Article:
5 Greens To Get More Plant-Based Protein
Consider this: The most powerful animals on the planet—the bull, elephant, giraffe, rhino, and hippo—are all herbivores. These giant beasts all get their protein from plant sources, and mostly the green ones.
However, when most people think of vegetables, they don't think of protein. Vegetables not only cleanse our bodies, provide us with vitamins, minerals, antioxidants and fiber, but yes, you guessed it, they contain protein! All animal products, on the other hand, are devoid of fiber, and are acidifying to the body.
Our society has been mislead to believe that our only sources of protein are meat, poultry, fish, eggs, and cheese. Fortunately we now know there are other sources of protein provided by nature, such as beans, nuts, legumes and vegetables. Mother Nature conveniently provides us with all we need!
If you’re trying to eat fewer animal products, or simply add more protein into your diet, don’t overlook these five vegetables.
One cup of chopped broccoli provides 2 to 3 grams of protein. This means that males can get 5% of their recommended daily intake of 56 grams, while women get 6% of the 46 grams. You can easily turn broccoli into a dish that delivers a complete protein by pairing it with whole grains such as brown rice, barley, and quinoa.
One cup of raw spinach contains 1 gram of protein, while cooked spinach contains 3 to 4 grams. Spinach is one of the most nutrient dense foods—low in calories, high in fiber, vitamins A, C, K and E, phytonutrients, may help lower blood pressure and is an anti-inflammatory. Spinach contain 20% the RDA for fiber, creating a diet based on fiber-rich foods combined with proteins is a delicious way to reap antioxidants, amino acids, and have happy waist line. Spinach is one of the high pesticide-containing foods, so it’s important to choose organic if you can.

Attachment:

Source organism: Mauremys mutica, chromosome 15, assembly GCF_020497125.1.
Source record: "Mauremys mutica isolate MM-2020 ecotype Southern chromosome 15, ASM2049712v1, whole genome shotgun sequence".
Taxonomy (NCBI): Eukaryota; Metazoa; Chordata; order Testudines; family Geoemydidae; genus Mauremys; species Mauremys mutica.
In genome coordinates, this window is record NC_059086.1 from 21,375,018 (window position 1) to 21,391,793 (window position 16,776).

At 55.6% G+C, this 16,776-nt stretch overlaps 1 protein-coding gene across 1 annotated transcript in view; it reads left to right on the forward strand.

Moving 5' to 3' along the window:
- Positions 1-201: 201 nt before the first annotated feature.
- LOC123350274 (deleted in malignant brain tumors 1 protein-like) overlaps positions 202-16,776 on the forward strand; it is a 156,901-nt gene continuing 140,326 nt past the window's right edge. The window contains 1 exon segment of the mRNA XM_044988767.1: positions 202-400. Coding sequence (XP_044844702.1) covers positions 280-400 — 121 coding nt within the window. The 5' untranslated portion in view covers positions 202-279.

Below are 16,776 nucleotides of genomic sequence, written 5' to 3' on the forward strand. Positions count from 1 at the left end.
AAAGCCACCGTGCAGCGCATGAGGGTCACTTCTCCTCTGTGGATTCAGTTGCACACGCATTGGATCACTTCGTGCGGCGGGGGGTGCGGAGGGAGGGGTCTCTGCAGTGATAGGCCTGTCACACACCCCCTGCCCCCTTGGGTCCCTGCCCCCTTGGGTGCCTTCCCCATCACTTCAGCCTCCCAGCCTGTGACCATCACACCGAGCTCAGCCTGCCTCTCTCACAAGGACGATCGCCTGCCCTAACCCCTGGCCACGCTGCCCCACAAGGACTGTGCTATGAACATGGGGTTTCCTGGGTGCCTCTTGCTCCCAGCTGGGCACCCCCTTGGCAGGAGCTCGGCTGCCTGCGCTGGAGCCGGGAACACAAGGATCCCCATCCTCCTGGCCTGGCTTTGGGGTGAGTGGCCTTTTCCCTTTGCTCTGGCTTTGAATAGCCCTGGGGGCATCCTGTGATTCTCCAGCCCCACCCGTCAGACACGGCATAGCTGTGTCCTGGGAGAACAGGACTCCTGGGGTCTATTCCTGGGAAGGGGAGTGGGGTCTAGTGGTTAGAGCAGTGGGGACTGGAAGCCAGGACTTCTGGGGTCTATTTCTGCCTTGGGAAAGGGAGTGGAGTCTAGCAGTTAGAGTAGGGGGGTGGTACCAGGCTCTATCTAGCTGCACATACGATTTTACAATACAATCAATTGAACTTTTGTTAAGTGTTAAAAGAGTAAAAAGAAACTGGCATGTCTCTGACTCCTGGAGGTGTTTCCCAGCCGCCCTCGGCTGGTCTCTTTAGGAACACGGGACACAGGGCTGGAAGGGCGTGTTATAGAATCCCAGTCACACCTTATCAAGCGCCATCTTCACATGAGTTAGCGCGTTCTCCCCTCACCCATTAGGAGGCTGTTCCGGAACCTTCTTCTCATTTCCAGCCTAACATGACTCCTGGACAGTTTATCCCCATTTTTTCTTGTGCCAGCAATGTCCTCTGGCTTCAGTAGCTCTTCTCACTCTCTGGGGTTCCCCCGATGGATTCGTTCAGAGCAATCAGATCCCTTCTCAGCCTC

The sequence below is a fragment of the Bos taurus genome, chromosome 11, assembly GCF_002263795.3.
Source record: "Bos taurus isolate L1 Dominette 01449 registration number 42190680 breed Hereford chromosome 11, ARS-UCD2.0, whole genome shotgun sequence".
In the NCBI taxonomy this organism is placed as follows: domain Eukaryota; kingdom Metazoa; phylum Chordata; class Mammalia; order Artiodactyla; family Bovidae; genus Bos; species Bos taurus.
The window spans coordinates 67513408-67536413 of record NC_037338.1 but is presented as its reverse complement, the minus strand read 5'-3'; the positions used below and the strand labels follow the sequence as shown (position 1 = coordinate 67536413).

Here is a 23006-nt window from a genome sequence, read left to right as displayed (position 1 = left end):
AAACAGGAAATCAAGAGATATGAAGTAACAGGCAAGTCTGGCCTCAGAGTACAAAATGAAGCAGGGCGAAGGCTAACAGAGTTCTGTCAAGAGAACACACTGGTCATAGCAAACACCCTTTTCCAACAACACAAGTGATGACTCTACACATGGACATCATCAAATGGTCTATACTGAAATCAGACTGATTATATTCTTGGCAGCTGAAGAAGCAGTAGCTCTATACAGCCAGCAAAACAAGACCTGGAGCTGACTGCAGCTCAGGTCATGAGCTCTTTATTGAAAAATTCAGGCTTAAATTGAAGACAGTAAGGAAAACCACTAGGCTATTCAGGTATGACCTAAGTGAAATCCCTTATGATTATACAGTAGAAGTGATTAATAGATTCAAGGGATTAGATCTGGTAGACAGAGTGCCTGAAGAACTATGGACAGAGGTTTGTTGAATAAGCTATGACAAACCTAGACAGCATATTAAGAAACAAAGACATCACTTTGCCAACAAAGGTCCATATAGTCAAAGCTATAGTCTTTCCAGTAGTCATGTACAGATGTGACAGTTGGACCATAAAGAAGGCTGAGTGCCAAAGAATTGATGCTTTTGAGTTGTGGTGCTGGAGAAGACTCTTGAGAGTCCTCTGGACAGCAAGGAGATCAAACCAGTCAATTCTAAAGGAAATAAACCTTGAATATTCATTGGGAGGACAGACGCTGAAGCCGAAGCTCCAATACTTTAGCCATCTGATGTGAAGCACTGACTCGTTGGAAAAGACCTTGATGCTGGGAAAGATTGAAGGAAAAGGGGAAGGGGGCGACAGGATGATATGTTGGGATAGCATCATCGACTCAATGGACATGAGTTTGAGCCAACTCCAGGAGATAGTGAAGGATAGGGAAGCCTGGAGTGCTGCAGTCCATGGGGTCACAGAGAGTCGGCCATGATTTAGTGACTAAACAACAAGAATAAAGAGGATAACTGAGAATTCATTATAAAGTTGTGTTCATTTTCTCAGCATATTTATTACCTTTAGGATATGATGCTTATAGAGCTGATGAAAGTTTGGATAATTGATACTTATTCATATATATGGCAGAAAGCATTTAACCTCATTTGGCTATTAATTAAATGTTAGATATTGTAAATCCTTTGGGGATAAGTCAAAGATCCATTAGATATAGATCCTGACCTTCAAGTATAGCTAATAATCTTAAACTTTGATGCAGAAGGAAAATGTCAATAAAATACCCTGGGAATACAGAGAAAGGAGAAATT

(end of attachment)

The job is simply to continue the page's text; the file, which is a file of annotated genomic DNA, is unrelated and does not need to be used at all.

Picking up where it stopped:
A noteworthy amount of protein, asparagus provides 4 to 5 grams of protein per cup. Asparagus also contains vitamin B6, which is important in the metabolism of proteins. The more protein you eat, the move vitamin B6 you need.
A cup of chopped, cooked collards contains 4 grams of protein. They are rich in vitamin A, C, K and fiber. Collard greens are also known for their antiinflammatory properties as well for helping to lower cholesterol. So if your diet is high in animal protein you want to make sure your eating foods that can help decrease your cholesterol levels.
One cup of brussels sprouts contains 3 grams of protein. They are rich in vitamin C which is essential for the production of collagen, which is a type of protein that is vital in the maintenance of healthy tissues, organs, and keeping elasticity in the skin (younger vibrant skin). Brussels sprouts are unique because they contain compounds called glucosinolates. Lab studies have shown these compounds decrease inflammation and deactivate carcinogens. The American Institute of Cancer Research reveals that "studies suggest the compounds 'turn on' genes that suppress tumors.” These compounds can slow cancer cell growth.
Granted the amount of protein in grams that these veggies provide may seem modest in comparison to what you may get from meat, but consider how easy it is to incorporate large volumes of these throughout the day. Plus you don't need to drastically increase calories for the sake of protein, and you are supplying your body with cleansing chlorophyll, alkalizing minerals, adequate vitamins, and loads of fiber… try getting that from your sirloin.
Whatever the reason for adding more vegetables to your diet, choose the ones you like the best and incorporate them in every day!
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